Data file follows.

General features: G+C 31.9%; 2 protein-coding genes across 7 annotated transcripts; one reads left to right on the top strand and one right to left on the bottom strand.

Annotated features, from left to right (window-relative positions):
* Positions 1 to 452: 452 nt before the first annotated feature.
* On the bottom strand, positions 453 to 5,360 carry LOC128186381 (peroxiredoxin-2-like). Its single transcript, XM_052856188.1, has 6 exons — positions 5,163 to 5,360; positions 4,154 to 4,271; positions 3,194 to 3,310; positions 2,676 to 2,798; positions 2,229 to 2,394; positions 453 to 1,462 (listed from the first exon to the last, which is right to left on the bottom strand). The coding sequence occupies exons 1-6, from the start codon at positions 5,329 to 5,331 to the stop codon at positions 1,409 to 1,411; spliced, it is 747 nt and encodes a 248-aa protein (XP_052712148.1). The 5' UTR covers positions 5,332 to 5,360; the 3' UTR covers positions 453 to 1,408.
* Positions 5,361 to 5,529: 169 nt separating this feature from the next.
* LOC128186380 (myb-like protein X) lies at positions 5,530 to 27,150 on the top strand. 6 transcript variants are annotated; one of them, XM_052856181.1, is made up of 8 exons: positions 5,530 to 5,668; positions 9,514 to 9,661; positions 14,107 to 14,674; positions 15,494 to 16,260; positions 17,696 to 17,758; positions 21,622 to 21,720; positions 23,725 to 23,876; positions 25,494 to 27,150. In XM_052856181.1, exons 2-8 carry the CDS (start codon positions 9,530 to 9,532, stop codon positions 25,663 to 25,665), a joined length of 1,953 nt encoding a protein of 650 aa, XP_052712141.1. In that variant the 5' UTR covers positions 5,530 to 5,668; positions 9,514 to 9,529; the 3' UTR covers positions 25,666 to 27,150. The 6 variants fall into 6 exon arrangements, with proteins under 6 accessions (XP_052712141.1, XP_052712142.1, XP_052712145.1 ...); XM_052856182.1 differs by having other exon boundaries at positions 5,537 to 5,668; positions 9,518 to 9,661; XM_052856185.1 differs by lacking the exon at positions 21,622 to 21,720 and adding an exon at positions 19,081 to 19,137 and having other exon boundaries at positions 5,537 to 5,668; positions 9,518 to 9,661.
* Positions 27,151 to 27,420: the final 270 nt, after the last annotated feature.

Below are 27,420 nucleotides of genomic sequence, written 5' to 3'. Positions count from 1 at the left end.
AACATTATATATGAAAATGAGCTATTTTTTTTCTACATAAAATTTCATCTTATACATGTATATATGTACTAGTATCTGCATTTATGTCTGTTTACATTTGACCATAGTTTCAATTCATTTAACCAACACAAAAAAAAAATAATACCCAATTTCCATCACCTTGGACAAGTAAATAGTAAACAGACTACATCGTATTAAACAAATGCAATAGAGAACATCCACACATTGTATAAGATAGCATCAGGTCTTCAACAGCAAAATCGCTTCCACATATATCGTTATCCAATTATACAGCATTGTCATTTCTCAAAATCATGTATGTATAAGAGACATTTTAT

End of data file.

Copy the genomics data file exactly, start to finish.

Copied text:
General features: G+C 31.9%; 2 protein-coding genes across 7 annotated transcripts; one reads left to right on the top strand and one right to left on the bottom strand.

Annotated features, from left to right (window-relative positions):
* Positions 1 to 452: 452 nt before the first annotated feature.
* On the bottom strand, positions 453 to 5,360 carry LOC128186381 (peroxiredoxin-2-like). Its single transcript, XM_052856188.1, has 6 exons — positions 5,163 to 5,360; positions 4,154 to 4,271; positions 3,194 to 3,310; positions 2,676 to 2,798; positions 2,229 to 2,394; positions 453 to 1,462 (listed from the first exon to the last, which is right to left on the bottom strand). The coding sequence occupies exons 1-6, from the start codon at positions 5,329 to 5,331 to the stop codon at positions 1,409 to 1,411; spliced, it is 747 nt and encodes a 248-aa protein (XP_052712148.1). The 5' UTR covers positions 5,332 to 5,360; the 3' UTR covers positions 453 to 1,408.
* Positions 5,361 to 5,529: 169 nt separating this feature from the next.
* LOC128186380 (myb-like protein X) lies at positions 5,530 to 27,150 on the top strand. 6 transcript variants are annotated; one of them, XM_052856181.1, is made up of 8 exons: positions 5,530 to 5,668; positions 9,514 to 9,661; positions 14,107 to 14,674; positions 15,494 to 16,260; positions 17,696 to 17,758; positions 21,622 to 21,720; positions 23,725 to 23,876; positions 25,494 to 27,150. In XM_052856181.1, exons 2-8 carry the CDS (start codon positions 9,530 to 9,532, stop codon positions 25,663 to 25,665), a joined length of 1,953 nt encoding a protein of 650 aa, XP_052712141.1. In that variant the 5' UTR covers positions 5,530 to 5,668; positions 9,514 to 9,529; the 3' UTR covers positions 25,666 to 27,150. The 6 variants fall into 6 exon arrangements, with proteins under 6 accessions (XP_052712141.1, XP_052712142.1, XP_052712145.1 ...); XM_052856182.1 differs by having other exon boundaries at positions 5,537 to 5,668; positions 9,518 to 9,661; XM_052856185.1 differs by lacking the exon at positions 21,622 to 21,720 and adding an exon at positions 19,081 to 19,137 and having other exon boundaries at positions 5,537 to 5,668; positions 9,518 to 9,661.
* Positions 27,151 to 27,420: the final 270 nt, after the last annotated feature.

Below are 27,420 nucleotides of genomic sequence, written 5' to 3'. Positions count from 1 at the left end.
AACATTATATATGAAAATGAGCTATTTTTTTTCTACATAAAATTTCATCTTATACATGTATATATGTACTAGTATCTGCATTTATGTCTGTTTACATTTGACCATAGTTTCAATTCATTTAACCAACACAAAAAAAAAATAATACCCAATTTCCATCACCTTGGACAAGTAAATAGTAAACAGACTACATCGTATTAAACAAATGCAATAGAGAACATCCACACATTGTATAAGATAGCATCAGGTCTTCAACAGCAAAATCGCTTCCACATATATCGTTATCCAATTATACAGCATTGTCATTTCTCAAAATCATGTATGTATAAGAGACATTTTAT